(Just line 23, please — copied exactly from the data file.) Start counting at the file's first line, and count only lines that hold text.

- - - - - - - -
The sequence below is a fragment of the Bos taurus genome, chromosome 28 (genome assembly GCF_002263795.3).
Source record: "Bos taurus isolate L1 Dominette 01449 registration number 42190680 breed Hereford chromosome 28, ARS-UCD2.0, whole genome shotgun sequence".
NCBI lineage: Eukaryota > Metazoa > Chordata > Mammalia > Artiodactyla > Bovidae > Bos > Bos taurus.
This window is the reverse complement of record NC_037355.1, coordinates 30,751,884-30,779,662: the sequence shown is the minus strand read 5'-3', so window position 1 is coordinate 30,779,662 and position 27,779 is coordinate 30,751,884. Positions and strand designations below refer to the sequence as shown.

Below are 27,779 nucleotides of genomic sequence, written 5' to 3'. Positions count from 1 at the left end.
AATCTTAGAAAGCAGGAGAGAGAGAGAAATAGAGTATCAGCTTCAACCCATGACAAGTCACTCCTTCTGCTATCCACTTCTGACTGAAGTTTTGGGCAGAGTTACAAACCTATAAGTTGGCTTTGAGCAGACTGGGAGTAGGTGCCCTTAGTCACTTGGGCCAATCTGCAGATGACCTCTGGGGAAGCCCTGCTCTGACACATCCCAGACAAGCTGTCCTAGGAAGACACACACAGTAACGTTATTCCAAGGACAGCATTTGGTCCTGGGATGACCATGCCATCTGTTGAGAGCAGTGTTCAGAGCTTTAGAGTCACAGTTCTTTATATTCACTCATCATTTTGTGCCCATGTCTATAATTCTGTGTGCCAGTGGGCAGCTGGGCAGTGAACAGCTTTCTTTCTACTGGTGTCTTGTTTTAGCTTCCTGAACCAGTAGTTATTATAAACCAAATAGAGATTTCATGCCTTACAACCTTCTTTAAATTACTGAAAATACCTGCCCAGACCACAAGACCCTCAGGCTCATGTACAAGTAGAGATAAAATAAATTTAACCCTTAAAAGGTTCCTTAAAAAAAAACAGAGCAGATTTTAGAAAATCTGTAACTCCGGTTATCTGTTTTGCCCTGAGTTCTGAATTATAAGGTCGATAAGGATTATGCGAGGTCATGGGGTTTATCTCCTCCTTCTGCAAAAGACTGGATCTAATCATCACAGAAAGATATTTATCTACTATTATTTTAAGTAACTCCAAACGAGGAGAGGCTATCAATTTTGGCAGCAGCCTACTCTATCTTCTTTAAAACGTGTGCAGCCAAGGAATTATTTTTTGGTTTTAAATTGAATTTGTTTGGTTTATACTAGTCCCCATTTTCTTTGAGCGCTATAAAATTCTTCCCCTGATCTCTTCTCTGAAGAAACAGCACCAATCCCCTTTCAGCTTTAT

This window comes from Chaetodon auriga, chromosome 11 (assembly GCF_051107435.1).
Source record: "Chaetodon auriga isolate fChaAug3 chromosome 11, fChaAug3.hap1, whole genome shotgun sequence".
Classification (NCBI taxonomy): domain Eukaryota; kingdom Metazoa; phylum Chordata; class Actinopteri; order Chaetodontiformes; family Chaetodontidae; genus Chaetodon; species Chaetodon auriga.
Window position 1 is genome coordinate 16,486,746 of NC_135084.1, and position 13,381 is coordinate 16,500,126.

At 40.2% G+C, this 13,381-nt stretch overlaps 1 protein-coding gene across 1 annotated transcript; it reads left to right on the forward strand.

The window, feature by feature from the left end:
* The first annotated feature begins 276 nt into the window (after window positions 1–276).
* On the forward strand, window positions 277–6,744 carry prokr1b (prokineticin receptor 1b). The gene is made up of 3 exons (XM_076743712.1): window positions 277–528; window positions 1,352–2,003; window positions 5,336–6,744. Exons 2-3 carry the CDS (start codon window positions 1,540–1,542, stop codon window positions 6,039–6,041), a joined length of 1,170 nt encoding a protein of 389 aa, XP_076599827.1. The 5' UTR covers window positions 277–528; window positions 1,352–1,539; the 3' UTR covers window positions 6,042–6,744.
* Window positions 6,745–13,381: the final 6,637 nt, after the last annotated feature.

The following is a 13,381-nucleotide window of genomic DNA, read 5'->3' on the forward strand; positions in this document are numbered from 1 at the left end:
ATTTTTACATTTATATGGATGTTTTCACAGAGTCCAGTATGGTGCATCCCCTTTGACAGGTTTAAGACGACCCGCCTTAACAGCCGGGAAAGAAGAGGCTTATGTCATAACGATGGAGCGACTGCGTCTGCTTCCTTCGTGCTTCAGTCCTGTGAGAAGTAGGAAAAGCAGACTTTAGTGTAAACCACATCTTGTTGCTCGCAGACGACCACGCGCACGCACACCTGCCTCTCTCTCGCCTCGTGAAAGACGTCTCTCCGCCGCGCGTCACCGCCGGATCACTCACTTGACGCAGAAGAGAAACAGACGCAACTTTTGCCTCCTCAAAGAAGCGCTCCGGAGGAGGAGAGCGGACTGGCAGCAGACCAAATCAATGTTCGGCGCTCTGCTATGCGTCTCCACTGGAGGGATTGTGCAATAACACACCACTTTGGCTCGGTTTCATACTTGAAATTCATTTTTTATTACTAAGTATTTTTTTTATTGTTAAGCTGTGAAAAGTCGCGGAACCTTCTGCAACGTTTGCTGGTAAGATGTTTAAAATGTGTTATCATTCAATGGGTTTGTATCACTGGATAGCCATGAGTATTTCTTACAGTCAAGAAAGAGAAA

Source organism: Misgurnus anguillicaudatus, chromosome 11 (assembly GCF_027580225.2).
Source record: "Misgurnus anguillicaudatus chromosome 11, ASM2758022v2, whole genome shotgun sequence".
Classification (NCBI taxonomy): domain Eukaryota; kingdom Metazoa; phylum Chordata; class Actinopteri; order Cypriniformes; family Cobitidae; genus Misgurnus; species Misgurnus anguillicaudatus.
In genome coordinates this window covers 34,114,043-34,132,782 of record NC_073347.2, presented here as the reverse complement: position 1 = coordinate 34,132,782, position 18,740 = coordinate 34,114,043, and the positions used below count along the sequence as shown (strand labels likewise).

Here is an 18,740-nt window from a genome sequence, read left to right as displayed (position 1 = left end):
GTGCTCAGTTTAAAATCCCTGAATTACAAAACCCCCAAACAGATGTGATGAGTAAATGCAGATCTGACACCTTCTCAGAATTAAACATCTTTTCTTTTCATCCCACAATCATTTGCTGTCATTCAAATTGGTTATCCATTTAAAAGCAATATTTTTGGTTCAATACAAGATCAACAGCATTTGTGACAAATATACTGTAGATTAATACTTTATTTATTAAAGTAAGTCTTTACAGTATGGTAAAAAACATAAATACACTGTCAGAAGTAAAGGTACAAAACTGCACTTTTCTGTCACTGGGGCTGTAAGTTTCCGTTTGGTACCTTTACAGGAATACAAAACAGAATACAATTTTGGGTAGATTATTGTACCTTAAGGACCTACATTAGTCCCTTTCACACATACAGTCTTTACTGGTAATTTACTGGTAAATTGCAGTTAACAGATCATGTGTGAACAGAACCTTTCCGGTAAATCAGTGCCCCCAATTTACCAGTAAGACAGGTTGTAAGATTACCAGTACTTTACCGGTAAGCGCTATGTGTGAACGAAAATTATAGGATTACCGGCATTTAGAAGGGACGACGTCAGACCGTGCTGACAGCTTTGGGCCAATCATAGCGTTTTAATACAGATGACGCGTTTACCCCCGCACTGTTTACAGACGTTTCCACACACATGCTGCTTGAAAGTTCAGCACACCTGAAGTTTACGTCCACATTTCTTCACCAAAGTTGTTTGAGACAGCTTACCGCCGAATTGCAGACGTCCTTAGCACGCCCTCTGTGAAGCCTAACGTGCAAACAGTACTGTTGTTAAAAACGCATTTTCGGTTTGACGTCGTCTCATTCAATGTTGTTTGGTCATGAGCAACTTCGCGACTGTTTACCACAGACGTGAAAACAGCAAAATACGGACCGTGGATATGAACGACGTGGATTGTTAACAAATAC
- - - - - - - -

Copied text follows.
GTGCTCAGTTTAAAATCCCTGAATTACAAAACCCCCAAACAGATGTGATGAGTAAATGCAGATCTGACACCTTCTCAGAATTAAACATCTTTTCTTTTCATCCCACAATCATTTGCTGTCATTCAAATTGGTTATCCATTTAAAAGCAATATTTTTGGTTCAATACAAGATCAACAGCATTTGTGACAAATATACTGTAGATTAATACTTTATTTATTAAAGTAAGTCTTTACAGTATGGTAAAAAACATAAATACACTGTCAGAAGTAAAGGTACAAAACTGCACTTTTCTGTCACTGGGGCTGTAAGTTTCCGTTTGGTACCTTTACAGGAATACAAAACAGAATACAATTTTGGGTAGATTATTGTACCTTAAGGACCTACATTAGTCCCTTTCACACATACAGTCTTTACTGGTAATTTACTGGTAAATTGCAGTTAACAGATCATGTGTGAACAGAACCTTTCCGGTAAATCAGTGCCCCCAATTTACCAGTAAGACAGGTTGTAAGATTACCAGTACTTTACCGGTAAGCGCTATGTGTGAACGAAAATTATAGGATTACCGGCATTTAGAAGGGACGACGTCAGACCGTGCTGACAGCTTTGGGCCAATCATAGCGTTTTAATACAGATGACGCGTTTACCCCCGCACTGTTTACAGACGTTTCCACACACATGCTGCTTGAAAGTTCAGCACACCTGAAGTTTACGTCCACATTTCTTCACCAAAGTTGTTTGAGACAGCTTACCGCCGAATTGCAGACGTCCTTAGCACGCCCTCTGTGAAGCCTAACGTGCAAACAGTACTGTTGTTAAAAACGCATTTTCGGTTTGACGTCGTCTCATTCAATGTTGTTTGGTCATGAGCAACTTCGCGACTGTTTACCACAGACGTGAAAACAGCAAAATACGGACCGTGGATATGAACGACGTGGATTGTTAACAAATAC